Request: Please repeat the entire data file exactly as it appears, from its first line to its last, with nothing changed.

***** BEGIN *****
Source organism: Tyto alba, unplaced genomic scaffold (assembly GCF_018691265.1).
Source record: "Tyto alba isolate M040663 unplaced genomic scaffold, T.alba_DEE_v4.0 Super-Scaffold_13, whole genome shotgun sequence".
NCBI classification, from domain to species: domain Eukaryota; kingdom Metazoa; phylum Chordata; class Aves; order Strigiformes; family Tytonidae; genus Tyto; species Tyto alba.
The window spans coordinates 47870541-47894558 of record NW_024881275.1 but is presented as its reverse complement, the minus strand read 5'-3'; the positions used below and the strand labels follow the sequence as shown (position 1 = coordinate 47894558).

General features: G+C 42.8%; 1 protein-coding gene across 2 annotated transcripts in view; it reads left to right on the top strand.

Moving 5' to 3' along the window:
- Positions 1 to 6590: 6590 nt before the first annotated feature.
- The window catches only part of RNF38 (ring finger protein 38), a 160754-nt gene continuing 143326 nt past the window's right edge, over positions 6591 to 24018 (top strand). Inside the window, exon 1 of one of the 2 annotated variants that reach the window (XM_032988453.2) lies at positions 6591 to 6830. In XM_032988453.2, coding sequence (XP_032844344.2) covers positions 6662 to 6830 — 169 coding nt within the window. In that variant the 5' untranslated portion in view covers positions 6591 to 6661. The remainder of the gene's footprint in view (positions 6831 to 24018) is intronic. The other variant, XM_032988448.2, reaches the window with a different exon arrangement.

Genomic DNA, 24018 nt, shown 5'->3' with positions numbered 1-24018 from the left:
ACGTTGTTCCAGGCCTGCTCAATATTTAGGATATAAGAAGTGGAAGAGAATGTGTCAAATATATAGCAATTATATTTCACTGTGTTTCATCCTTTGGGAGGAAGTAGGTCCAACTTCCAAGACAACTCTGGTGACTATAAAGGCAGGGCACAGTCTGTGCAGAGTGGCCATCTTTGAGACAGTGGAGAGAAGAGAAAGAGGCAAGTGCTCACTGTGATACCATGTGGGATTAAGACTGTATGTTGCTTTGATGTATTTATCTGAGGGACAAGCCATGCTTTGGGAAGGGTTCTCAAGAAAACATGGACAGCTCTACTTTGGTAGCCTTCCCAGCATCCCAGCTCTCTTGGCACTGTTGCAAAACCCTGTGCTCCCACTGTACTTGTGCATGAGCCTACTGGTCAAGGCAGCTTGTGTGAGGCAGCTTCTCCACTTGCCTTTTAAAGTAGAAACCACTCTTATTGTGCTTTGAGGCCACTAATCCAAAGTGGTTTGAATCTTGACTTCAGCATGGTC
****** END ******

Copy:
Source organism: Tyto alba, unplaced genomic scaffold (assembly GCF_018691265.1).
Source record: "Tyto alba isolate M040663 unplaced genomic scaffold, T.alba_DEE_v4.0 Super-Scaffold_13, whole genome shotgun sequence".
NCBI classification, from domain to species: domain Eukaryota; kingdom Metazoa; phylum Chordata; class Aves; order Strigiformes; family Tytonidae; genus Tyto; species Tyto alba.
The window spans coordinates 47870541-47894558 of record NW_024881275.1 but is presented as its reverse complement, the minus strand read 5'-3'; the positions used below and the strand labels follow the sequence as shown (position 1 = coordinate 47894558).

General features: G+C 42.8%; 1 protein-coding gene across 2 annotated transcripts in view; it reads left to right on the top strand.

Moving 5' to 3' along the window:
- Positions 1 to 6590: 6590 nt before the first annotated feature.
- The window catches only part of RNF38 (ring finger protein 38), a 160754-nt gene continuing 143326 nt past the window's right edge, over positions 6591 to 24018 (top strand). Inside the window, exon 1 of one of the 2 annotated variants that reach the window (XM_032988453.2) lies at positions 6591 to 6830. In XM_032988453.2, coding sequence (XP_032844344.2) covers positions 6662 to 6830 — 169 coding nt within the window. In that variant the 5' untranslated portion in view covers positions 6591 to 6661. The remainder of the gene's footprint in view (positions 6831 to 24018) is intronic. The other variant, XM_032988448.2, reaches the window with a different exon arrangement.

Genomic DNA, 24018 nt, shown 5'->3' with positions numbered 1-24018 from the left:
ACGTTGTTCCAGGCCTGCTCAATATTTAGGATATAAGAAGTGGAAGAGAATGTGTCAAATATATAGCAATTATATTTCACTGTGTTTCATCCTTTGGGAGGAAGTAGGTCCAACTTCCAAGACAACTCTGGTGACTATAAAGGCAGGGCACAGTCTGTGCAGAGTGGCCATCTTTGAGACAGTGGAGAGAAGAGAAAGAGGCAAGTGCTCACTGTGATACCATGTGGGATTAAGACTGTATGTTGCTTTGATGTATTTATCTGAGGGACAAGCCATGCTTTGGGAAGGGTTCTCAAGAAAACATGGACAGCTCTACTTTGGTAGCCTTCCCAGCATCCCAGCTCTCTTGGCACTGTTGCAAAACCCTGTGCTCCCACTGTACTTGTGCATGAGCCTACTGGTCAAGGCAGCTTGTGTGAGGCAGCTTCTCCACTTGCCTTTTAAAGTAGAAACCACTCTTATTGTGCTTTGAGGCCACTAATCCAAAGTGGTTTGAATCTTGACTTCAGCATGGTC